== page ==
Is your business prepared to survive a disaster?

Steve Irion

By Steve Irion, Wells Fargo’s Market President

 Disasters come in all shapes and sizes. Some are nature’s fury, and others the result of man-made errors. While you can’t prevent all disasters from occurring, there are measures you can take to protect your company’s bottom line when a disaster strikes.

            In a recent Wells Fargo/Gallup Small Business Index survey, less than a third (31 percent) of business owners said their businesses are extremely or very prepared for such disasters, with another 46 percent indicating they are only somewhat prepared. More than half (54 percent) indicated they are not concerned about a disaster impacting their business. Not good! Businesses that are forced to close down following a disaster run the risk of never being able to open their doors again. The best time to prepare for a disaster is well before it happens. September is National Preparedness Month so there’s no better time than now to start developing your company’s disaster recovery plan. 

            Create a business inventory — Take photos of your company’s computers, mobile devices and other equipment. Record the items’ descriptions and serial numbers and store this information (along with their respective receipts) in a safe, off-site location.

            Develop a communications strategy — You’ll want to make sure you can contact key people after a disaster. Your list should include employee contact information, local and state emergency management agencies, major clients, contractors, suppliers, realtors, financial institutions and insurance agents.

            Back up data — It’s a smart business practice to regularly back up your computer data files and store them off premises, but in the case of a disaster, this backup will prove invaluable. Also be sure to keep copies of important paper records and documents in a safe deposit box, and make sure they’re up to date.

            Create a contingency plan — Be sure your plan outlines the following:

• What the evacuation strategy will be if an emergency occurs onsite

• Who will notify all employees

• Where employees will meet if your business’s building is physically inaccessible

• How employees should respond if approached by the media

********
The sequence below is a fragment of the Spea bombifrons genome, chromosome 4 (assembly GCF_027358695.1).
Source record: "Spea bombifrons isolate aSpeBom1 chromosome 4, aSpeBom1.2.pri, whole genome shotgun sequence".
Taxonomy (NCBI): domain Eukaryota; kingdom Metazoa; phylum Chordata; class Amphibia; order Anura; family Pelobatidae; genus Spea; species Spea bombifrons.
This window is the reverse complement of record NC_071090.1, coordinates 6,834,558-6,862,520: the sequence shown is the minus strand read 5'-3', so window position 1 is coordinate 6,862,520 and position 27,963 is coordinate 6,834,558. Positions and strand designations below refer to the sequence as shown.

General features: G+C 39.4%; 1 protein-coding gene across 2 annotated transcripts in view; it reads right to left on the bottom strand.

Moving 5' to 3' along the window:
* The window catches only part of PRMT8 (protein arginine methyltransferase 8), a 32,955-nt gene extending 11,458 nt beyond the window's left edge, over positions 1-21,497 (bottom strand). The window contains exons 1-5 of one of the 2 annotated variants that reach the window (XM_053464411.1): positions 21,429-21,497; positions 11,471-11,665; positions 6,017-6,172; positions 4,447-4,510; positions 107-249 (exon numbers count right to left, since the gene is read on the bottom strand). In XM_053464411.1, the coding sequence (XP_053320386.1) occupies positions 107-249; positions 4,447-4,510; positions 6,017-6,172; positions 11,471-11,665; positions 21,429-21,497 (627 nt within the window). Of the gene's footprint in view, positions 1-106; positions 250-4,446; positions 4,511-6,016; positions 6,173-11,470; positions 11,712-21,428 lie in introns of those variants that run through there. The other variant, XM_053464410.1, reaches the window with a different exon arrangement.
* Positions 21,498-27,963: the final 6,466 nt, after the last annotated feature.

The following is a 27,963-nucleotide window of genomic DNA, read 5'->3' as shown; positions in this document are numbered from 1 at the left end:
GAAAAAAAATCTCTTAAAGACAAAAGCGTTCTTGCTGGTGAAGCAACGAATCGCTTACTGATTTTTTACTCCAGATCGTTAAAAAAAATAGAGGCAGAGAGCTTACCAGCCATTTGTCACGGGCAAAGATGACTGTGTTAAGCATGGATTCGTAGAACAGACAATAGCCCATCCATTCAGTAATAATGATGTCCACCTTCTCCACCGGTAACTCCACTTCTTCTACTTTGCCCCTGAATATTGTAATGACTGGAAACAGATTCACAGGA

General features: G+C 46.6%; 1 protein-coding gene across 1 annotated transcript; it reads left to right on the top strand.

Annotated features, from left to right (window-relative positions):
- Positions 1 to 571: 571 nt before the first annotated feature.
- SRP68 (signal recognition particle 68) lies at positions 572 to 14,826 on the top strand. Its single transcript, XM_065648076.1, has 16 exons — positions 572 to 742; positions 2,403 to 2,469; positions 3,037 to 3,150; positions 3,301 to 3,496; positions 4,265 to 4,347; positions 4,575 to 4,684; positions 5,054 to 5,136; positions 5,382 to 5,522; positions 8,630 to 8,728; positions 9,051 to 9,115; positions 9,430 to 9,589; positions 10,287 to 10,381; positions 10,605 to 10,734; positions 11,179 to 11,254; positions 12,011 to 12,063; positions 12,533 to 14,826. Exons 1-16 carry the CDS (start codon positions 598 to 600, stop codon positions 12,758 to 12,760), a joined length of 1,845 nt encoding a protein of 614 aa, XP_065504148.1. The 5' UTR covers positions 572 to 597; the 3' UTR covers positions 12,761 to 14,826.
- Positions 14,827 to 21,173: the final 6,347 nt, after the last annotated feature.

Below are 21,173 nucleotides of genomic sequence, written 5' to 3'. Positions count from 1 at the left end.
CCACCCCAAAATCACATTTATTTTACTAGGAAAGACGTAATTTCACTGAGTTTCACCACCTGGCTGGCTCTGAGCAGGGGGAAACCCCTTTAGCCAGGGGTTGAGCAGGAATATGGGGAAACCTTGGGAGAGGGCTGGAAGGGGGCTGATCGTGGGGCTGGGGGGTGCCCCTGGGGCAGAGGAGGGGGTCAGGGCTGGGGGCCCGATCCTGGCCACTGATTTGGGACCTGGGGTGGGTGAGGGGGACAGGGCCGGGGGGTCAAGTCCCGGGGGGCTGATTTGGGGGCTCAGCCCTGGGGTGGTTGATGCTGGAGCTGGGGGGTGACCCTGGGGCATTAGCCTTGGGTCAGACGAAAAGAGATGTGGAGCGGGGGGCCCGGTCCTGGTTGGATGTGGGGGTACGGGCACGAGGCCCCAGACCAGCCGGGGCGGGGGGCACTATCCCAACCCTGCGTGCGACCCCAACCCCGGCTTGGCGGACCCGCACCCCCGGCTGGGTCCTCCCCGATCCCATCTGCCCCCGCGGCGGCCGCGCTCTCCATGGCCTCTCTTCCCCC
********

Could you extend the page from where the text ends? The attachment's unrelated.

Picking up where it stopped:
• How employees can return to work and how customers can return to your shop

• How you will access a backup source of power or communications systems

• What the financial impact would be if your business shuts down

Review your business insurance coverage — Some costs due to a natural disaster (e.g., destruction of your inventory) may be covered by a standard business owners policy. But flood damage or income interruptions due to damage that occurs off your premises, such as to a key customer or supplier, may not be covered by your current policy. Consult with your business insurance agent annually to make sure there are no gaps in your coverage.

            Getting back to business as quickly as possible after a disaster pays dividends beyond your company’s bottom line. When companies get back on track, they provide essential jobs, products and services that can benefit the entire community. Review your current disaster recovery plan and talk with your banker and business insurance agent today to help protect what you’ve built so you can continue serving customers for years to come.

The Business Times has served as the definitive source for Grand Junction business news since 1994. The journal offers news, views and advice you can use twice each month in print with daily updates online at www.TheBusinessTimes.com
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Posted by on Sep 28 2012. Filed under Focus On. You can follow any responses to this entry through the RSS 2.0. Both comments and pings are currently closed.

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